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OSH, Kyrgyzstan (TCA) — “The United States has spent some $115 billion in aid for Afghanistan, but 15 years after the hardline Islamist Taliban were toppled after the Sept. 11 attacks, a third of the country is out of government control and security forces are struggling,” Reuters wrote in a recent article.

Regarding Afghanistan, US President-elect Donald Trump promised the US electorate during his campaign a completely new policy to bring back the troops and stop the financing. But even if Trump manages to impose a “pull out, stay out” policy on America’s divided state apparatus, he will still face trouble concerning the legacy of almost half a century of interventionism. “Trump's America First doctrine has left many wondering if he will be willing to continue spending billions of dollars funding Afghanistan, particularly given his declaration that: ‘We're getting out of the nation-building business’,” Reuters’ article reads further down. “Wondering”? This is why they voted for him in the first place…

Afghangate

What has already looked like “Afghangate” for a long time, it is now more and more taking shape in the public domain. Recently, US media revealed a scam concerning the construction of a twin luxury hotel and business center right opposite the US embassy in Kabul at the cost of $85 million with building works abandoned and the funds disappeared. The money is but a small part of what the coordinating Overseas Private Investment Corporation (OPIC), which has been outsourced by the US government to carry out its annual multi-billion “aid” to Afghanistan, has poured into what more and more appears to be a bottomless pit – which now reportedly has swallowed the lump sum of a staggering $113 billion.

“[The Afghan] government has often become a self-serving means of enriching the political class,” an opinion piece posted recently by The Guardian reads. “Several politicians have built up business empires that overshadow any attempts to bring about positive change to people’s lives. The political elites have ethnocentric agendas, exacerbate tribal rivalries and political intolerance, erode political will, and increase impunity for the powerful.”

En route to Dubai

One example of the massive abuse of funds is the Kabul Bank which went bust of late. “The bank’s shareholders were mostly from the country’s political elite, and included cabinet ministers, MPs, and warlords,” the article reads further down. “The bank’s executives spent $160m (£130m) alone on 35 luxury villas in Dubai, many of which were registered in the names of shareholders. But those to blame for this massive money laundering have ultimately proved untouchable.”

The problem has been known for many years. “Members of prominent Afghan families, including Hashmat and Ahmed Wali Karzai, brothers of President Karzai, and Hamed Wardak, the son of the Defence Minister, Rahim Wardak, are among those accused of controlling private security firms benefiting from lucrative security contracts by paying off the Taliban,” The Independent wrote as early as March 6 2010. “It is suspected that much of the country's drug money is being sent to Dubai, a base for many wealthy Afghans. Last week it emerged that more than $1bn a year in cash is being flown out to the Gulf state. Earlier this year, US officials witnessed an Afghan man en route to Dubai with three briefcases stuffed with $5m. Days later, the same man made a repeat trip with a similar amount of cash.” Now here is Trump’s big challenge: bringing those who condone this situation to justice and the cash back…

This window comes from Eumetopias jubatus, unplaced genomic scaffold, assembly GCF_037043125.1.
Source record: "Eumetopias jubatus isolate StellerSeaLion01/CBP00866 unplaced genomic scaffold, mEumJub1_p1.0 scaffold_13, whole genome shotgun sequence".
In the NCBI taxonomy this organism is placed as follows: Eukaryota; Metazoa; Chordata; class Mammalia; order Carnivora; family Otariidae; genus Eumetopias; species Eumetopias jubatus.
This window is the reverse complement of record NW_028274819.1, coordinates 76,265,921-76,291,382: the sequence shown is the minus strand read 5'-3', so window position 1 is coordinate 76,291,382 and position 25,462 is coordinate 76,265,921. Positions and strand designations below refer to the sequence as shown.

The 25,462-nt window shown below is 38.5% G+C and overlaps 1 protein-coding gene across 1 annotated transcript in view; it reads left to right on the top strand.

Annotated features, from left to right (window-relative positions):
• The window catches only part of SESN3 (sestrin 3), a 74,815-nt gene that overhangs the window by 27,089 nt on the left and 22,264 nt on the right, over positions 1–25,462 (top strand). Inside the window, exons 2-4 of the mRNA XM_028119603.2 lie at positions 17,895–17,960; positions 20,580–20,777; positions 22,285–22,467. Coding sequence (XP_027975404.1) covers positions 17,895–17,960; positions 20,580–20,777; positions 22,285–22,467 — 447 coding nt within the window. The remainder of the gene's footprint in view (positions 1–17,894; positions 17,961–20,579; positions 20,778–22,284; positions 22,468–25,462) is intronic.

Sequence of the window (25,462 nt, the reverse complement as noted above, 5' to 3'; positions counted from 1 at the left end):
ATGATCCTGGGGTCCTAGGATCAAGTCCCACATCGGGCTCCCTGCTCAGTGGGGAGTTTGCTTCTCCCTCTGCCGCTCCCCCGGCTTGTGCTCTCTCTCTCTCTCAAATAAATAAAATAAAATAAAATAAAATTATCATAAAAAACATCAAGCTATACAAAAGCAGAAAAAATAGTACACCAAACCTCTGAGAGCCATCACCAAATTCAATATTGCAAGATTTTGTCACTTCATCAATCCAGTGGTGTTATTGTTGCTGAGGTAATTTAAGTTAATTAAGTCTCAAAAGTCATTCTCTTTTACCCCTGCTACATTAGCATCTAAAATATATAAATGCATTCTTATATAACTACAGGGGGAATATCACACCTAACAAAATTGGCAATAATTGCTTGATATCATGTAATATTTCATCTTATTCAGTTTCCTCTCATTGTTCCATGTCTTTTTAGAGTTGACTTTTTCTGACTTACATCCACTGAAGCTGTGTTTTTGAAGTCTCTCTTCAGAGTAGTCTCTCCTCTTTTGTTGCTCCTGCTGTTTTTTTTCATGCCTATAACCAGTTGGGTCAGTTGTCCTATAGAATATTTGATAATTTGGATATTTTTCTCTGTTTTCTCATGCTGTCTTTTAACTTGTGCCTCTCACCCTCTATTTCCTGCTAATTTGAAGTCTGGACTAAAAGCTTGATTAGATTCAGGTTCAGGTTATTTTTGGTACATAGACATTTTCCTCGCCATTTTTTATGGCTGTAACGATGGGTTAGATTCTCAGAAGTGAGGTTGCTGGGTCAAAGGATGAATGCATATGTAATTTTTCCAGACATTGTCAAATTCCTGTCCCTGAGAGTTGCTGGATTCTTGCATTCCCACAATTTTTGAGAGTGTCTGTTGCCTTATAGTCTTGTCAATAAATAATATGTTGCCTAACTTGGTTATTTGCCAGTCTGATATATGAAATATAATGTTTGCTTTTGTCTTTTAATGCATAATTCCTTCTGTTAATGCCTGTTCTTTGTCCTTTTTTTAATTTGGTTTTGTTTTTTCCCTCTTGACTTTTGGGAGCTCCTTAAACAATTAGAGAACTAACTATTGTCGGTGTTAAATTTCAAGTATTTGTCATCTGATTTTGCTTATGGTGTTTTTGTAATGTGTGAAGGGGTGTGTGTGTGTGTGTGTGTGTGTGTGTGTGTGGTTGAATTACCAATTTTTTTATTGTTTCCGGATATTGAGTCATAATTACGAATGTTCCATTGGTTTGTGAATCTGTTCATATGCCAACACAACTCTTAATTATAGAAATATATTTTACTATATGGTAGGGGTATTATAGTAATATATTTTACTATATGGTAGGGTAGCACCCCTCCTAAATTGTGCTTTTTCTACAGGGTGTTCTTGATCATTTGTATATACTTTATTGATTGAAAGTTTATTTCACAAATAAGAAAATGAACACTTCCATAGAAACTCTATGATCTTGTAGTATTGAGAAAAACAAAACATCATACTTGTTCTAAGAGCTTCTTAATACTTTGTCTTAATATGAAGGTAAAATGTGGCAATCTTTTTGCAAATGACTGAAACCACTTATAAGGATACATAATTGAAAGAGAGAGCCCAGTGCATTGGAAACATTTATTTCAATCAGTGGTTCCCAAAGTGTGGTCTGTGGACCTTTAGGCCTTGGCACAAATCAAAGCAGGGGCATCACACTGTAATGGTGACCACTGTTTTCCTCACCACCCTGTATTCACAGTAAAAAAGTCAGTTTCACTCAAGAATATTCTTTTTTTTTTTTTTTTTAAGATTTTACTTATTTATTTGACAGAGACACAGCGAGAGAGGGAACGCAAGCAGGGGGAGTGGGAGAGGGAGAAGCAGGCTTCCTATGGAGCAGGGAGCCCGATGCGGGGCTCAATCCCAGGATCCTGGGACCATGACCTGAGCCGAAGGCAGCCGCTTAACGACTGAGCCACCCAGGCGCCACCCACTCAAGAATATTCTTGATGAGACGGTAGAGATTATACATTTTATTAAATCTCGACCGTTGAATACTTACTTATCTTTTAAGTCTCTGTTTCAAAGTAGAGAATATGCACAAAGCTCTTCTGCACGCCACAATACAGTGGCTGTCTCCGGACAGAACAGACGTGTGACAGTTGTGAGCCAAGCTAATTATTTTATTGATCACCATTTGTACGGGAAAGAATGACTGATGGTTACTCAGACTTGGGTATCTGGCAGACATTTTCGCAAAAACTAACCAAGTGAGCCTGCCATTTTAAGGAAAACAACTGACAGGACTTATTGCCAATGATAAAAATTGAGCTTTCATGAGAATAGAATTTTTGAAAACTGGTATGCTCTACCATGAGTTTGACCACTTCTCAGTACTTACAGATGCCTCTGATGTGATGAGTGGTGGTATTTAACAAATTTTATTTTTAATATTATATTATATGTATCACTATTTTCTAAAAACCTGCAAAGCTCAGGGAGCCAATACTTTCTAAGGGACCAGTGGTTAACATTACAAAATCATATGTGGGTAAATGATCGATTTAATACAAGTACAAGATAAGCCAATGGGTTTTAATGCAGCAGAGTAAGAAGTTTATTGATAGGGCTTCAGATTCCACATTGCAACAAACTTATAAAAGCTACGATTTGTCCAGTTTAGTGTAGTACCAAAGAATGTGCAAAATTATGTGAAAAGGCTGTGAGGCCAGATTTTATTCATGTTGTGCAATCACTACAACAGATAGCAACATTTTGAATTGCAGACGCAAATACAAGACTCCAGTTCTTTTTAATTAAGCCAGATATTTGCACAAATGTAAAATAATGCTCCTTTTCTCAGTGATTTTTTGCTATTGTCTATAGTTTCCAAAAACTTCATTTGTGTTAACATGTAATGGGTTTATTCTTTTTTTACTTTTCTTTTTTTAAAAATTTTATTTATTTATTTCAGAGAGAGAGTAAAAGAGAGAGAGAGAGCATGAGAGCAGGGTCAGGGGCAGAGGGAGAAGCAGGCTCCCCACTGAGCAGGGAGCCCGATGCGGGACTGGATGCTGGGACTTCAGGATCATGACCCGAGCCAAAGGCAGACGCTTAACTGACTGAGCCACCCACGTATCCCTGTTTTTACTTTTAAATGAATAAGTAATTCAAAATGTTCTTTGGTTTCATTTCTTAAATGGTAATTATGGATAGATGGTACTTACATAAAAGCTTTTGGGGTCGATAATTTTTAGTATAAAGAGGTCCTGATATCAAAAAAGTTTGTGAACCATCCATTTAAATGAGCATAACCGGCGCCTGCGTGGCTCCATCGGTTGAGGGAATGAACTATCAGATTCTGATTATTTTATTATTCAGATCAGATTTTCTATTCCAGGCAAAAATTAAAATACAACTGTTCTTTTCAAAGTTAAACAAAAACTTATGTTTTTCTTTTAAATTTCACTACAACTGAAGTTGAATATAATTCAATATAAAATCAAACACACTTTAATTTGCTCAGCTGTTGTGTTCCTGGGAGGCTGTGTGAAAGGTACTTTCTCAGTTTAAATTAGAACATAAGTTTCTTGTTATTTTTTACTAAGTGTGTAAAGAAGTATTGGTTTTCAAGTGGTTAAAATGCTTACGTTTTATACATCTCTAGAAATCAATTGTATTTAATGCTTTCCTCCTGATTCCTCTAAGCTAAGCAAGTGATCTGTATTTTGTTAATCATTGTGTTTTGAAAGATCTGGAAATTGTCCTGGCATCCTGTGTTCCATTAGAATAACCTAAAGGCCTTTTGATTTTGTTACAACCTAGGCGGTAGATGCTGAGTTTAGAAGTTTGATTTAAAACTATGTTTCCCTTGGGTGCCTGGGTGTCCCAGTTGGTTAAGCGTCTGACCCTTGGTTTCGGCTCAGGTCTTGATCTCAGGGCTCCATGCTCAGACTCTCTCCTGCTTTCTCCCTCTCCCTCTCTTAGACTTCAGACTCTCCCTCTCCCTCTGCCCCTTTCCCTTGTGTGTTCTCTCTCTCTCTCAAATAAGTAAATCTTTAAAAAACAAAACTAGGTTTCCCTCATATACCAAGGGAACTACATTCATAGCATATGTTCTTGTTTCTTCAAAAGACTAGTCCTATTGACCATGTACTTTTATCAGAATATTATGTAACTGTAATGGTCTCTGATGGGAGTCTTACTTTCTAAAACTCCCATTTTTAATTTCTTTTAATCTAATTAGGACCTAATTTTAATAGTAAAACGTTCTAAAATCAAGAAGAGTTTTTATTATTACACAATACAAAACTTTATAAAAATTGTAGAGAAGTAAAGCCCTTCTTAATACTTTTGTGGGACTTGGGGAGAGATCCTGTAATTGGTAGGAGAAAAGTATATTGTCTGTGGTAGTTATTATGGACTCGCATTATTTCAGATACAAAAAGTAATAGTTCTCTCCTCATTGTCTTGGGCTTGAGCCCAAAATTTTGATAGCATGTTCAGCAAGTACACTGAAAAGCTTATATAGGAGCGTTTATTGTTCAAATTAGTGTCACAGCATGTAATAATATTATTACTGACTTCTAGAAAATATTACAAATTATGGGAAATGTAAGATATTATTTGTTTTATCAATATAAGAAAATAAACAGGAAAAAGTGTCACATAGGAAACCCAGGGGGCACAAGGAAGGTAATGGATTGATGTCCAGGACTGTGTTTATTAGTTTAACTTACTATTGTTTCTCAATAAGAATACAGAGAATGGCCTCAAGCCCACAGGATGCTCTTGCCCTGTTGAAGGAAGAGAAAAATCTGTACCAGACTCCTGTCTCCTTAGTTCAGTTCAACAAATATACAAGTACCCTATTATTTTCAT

Taliban territorial control

According to the latest update, the Taliban currently controls the bulk of the southern provinces of Helmand and Farah, thereby having cut off most of the southwestern province of Nimruz from the rest of the country. For Central Asia, the main threat is the occupation by the Taliban of the provinces Faryab on the Turkmen border, most of Kunduz to its east on the Tajik frontier and Baghlan to its south and the northern part of Takhar to its east, also bordering Tajikistan and dangerously close to its giant Rogun river dam under construction. Afghan government troops only hold a number of pockets in all mentioned areas. Most of the province of Nangarhar in the central-east of the country bordering Pakistan is under the control of Daesh and the fact that they operate from there hitting state targets in Kabul and even the main American airbase in Afghanistan belies repeated statements by the government that the organization has been “evicted entirely” from Afghan territory. In reality, Afghan government troops only hold a number of pockets in all mentioned areas. Only a massive ground operation involving a substantial number of troops would be required to drive the Taliban out of their occupied zones – and even then it remains to be seen for how long.

Trump new policy

The spectre of US military returning home in coffins by the hundred no longer appeals to a growing majority of American voters, which explains at least part of Trump’ success. And whatever he does, or fails to do, will not reverse that trend. In the run-up of his first election eight years ago, Obama’s promises looked pretty much the same as those made by Trump today.

Obama failed to keep his vow to bring America at peace with the rest of the world under influence of the American “war lobby”. Will Trump be triumphant where his predecessor bit the dust? This is what not just Americans but people all over the world — including in the Russian Kremlin and the Chinese “Palace of Celestial Peace” and not in the least in Central Asia where people are living under the threat of the Taliban and their allies — are questioning.

Now here is Trump’s big challenge: bringing those who condone this situation to justice and the cash back…

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